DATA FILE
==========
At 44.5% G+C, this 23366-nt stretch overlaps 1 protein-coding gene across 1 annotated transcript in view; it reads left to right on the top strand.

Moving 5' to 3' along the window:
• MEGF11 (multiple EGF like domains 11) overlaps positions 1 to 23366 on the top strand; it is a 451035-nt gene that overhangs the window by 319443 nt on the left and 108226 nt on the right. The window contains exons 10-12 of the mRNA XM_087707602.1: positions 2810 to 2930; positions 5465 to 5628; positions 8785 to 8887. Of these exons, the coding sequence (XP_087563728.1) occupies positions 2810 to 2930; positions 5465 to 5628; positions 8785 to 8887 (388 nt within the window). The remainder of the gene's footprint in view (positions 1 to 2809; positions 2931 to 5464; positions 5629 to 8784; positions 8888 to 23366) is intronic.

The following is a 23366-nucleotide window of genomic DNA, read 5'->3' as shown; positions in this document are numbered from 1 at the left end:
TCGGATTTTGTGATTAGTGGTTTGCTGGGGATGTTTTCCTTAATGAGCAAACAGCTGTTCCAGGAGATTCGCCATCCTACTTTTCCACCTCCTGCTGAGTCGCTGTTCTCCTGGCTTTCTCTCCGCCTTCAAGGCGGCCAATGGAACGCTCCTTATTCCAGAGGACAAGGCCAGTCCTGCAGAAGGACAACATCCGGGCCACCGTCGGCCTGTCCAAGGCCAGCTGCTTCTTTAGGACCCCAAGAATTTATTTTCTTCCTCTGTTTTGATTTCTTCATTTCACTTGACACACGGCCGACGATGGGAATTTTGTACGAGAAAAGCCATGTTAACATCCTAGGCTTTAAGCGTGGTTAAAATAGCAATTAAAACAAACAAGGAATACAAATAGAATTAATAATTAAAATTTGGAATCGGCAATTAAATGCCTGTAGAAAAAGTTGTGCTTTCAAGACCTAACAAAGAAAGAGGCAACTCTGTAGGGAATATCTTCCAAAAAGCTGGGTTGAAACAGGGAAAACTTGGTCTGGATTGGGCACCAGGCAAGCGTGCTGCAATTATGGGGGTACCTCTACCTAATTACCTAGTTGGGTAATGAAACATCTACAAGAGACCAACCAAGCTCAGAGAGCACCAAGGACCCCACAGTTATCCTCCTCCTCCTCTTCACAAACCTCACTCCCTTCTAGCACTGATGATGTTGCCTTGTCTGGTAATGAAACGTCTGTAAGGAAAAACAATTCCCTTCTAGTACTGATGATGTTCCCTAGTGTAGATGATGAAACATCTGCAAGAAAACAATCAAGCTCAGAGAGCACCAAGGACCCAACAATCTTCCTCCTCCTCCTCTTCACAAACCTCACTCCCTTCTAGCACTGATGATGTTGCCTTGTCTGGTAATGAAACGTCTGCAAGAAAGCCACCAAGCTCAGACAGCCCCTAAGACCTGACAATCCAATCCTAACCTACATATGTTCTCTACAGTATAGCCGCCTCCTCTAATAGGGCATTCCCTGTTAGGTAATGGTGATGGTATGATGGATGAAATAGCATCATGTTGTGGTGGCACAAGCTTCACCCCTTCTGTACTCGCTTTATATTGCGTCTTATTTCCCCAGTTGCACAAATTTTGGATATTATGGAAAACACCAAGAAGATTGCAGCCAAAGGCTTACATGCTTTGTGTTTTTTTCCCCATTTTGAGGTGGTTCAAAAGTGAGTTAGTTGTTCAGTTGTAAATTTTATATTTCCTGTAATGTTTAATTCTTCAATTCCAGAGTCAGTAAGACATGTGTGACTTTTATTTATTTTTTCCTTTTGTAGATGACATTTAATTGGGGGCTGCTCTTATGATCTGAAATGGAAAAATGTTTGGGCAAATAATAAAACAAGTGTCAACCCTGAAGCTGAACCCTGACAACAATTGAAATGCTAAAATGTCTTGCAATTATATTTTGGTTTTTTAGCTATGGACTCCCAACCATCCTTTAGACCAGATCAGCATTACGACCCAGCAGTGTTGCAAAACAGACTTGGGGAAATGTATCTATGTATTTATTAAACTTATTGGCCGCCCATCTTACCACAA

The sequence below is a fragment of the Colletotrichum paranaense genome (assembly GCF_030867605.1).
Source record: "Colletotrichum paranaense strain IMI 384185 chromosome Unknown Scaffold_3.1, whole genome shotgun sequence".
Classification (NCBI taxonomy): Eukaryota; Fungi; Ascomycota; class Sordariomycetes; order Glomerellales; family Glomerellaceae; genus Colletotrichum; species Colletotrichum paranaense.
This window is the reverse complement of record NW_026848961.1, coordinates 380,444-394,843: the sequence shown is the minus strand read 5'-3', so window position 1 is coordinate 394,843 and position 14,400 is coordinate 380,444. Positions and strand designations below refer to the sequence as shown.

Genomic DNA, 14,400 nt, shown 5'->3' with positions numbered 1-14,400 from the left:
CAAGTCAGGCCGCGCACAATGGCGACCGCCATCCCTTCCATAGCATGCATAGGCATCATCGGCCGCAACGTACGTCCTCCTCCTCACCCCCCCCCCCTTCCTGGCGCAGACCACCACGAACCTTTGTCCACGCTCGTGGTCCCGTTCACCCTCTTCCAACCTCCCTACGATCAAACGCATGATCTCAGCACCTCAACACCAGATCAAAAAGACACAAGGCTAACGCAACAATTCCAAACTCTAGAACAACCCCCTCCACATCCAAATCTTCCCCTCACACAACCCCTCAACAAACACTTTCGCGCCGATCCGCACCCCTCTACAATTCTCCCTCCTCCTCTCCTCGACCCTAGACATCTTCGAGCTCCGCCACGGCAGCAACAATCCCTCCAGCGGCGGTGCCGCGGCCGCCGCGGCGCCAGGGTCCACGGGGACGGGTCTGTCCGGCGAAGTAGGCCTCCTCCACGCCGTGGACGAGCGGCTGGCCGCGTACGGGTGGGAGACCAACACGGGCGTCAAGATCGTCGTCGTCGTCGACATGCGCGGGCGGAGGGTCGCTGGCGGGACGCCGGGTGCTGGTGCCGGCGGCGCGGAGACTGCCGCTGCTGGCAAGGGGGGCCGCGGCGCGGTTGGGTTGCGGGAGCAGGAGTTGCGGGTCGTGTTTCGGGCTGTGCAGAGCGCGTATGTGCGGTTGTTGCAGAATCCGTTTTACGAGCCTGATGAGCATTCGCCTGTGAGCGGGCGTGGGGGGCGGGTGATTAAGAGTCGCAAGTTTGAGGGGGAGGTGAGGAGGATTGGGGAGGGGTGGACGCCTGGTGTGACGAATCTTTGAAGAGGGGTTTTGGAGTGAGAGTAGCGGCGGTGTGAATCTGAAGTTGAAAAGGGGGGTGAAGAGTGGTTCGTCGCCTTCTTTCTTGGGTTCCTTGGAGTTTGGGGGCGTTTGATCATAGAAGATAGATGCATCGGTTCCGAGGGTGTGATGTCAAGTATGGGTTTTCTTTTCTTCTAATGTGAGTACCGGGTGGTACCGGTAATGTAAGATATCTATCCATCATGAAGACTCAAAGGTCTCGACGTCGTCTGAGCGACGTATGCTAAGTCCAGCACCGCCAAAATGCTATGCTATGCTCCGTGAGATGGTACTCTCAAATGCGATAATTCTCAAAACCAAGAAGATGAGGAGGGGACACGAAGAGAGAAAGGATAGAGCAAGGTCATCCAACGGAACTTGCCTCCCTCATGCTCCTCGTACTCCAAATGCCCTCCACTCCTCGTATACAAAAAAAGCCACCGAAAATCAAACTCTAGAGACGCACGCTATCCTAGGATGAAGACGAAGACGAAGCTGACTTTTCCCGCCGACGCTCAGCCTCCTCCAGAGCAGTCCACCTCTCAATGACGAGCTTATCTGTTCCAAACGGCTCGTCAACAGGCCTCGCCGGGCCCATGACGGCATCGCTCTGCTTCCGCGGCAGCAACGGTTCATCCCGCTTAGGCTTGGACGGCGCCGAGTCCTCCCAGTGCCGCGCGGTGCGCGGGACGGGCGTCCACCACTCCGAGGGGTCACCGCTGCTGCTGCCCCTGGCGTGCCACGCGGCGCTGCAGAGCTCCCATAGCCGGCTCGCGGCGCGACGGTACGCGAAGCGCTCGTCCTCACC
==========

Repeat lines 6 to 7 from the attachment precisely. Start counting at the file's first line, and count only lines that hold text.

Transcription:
The sequence below is a fragment of the Colletotrichum paranaense genome (assembly GCF_030867605.1).
Source record: "Colletotrichum paranaense strain IMI 384185 chromosome Unknown Scaffold_3.1, whole genome shotgun sequence".